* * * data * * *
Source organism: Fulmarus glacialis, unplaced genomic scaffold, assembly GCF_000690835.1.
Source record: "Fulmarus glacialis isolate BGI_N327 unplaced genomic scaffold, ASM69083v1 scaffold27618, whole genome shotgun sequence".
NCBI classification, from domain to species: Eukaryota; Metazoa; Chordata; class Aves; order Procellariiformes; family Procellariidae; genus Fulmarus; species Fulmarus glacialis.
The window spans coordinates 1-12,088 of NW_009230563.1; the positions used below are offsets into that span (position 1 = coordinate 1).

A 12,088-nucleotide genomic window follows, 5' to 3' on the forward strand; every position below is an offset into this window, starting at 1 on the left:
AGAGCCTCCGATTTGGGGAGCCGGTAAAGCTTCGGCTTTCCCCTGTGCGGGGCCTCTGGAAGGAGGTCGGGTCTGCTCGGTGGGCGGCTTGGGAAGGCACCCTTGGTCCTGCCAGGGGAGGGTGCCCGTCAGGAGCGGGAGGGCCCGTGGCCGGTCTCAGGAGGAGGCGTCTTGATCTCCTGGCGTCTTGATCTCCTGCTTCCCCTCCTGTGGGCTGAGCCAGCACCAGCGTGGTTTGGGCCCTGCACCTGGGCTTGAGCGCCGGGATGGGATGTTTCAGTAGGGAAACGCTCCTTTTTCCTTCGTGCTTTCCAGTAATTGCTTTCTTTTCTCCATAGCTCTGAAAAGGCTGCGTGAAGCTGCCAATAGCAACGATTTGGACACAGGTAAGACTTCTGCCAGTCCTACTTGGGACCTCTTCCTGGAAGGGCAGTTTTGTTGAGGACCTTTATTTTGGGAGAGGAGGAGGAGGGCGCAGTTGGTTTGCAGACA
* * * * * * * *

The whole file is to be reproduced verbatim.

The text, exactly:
Source organism: Fulmarus glacialis, unplaced genomic scaffold, assembly GCF_000690835.1.
Source record: "Fulmarus glacialis isolate BGI_N327 unplaced genomic scaffold, ASM69083v1 scaffold27618, whole genome shotgun sequence".
NCBI classification, from domain to species: Eukaryota; Metazoa; Chordata; class Aves; order Procellariiformes; family Procellariidae; genus Fulmarus; species Fulmarus glacialis.
The window spans coordinates 1-12,088 of NW_009230563.1; the positions used below are offsets into that span (position 1 = coordinate 1).

A 12,088-nucleotide genomic window follows, 5' to 3' on the forward strand; every position below is an offset into this window, starting at 1 on the left:
AGAGCCTCCGATTTGGGGAGCCGGTAAAGCTTCGGCTTTCCCCTGTGCGGGGCCTCTGGAAGGAGGTCGGGTCTGCTCGGTGGGCGGCTTGGGAAGGCACCCTTGGTCCTGCCAGGGGAGGGTGCCCGTCAGGAGCGGGAGGGCCCGTGGCCGGTCTCAGGAGGAGGCGTCTTGATCTCCTGGCGTCTTGATCTCCTGCTTCCCCTCCTGTGGGCTGAGCCAGCACCAGCGTGGTTTGGGCCCTGCACCTGGGCTTGAGCGCCGGGATGGGATGTTTCAGTAGGGAAACGCTCCTTTTTCCTTCGTGCTTTCCAGTAATTGCTTTCTTTTCTCCATAGCTCTGAAAAGGCTGCGTGAAGCTGCCAATAGCAACGATTTGGACACAGGTAAGACTTCTGCCAGTCCTACTTGGGACCTCTTCCTGGAAGGGCAGTTTTGTTGAGGACCTTTATTTTGGGAGAGGAGGAGGAGGGCGCAGTTGGTTTGCAGACA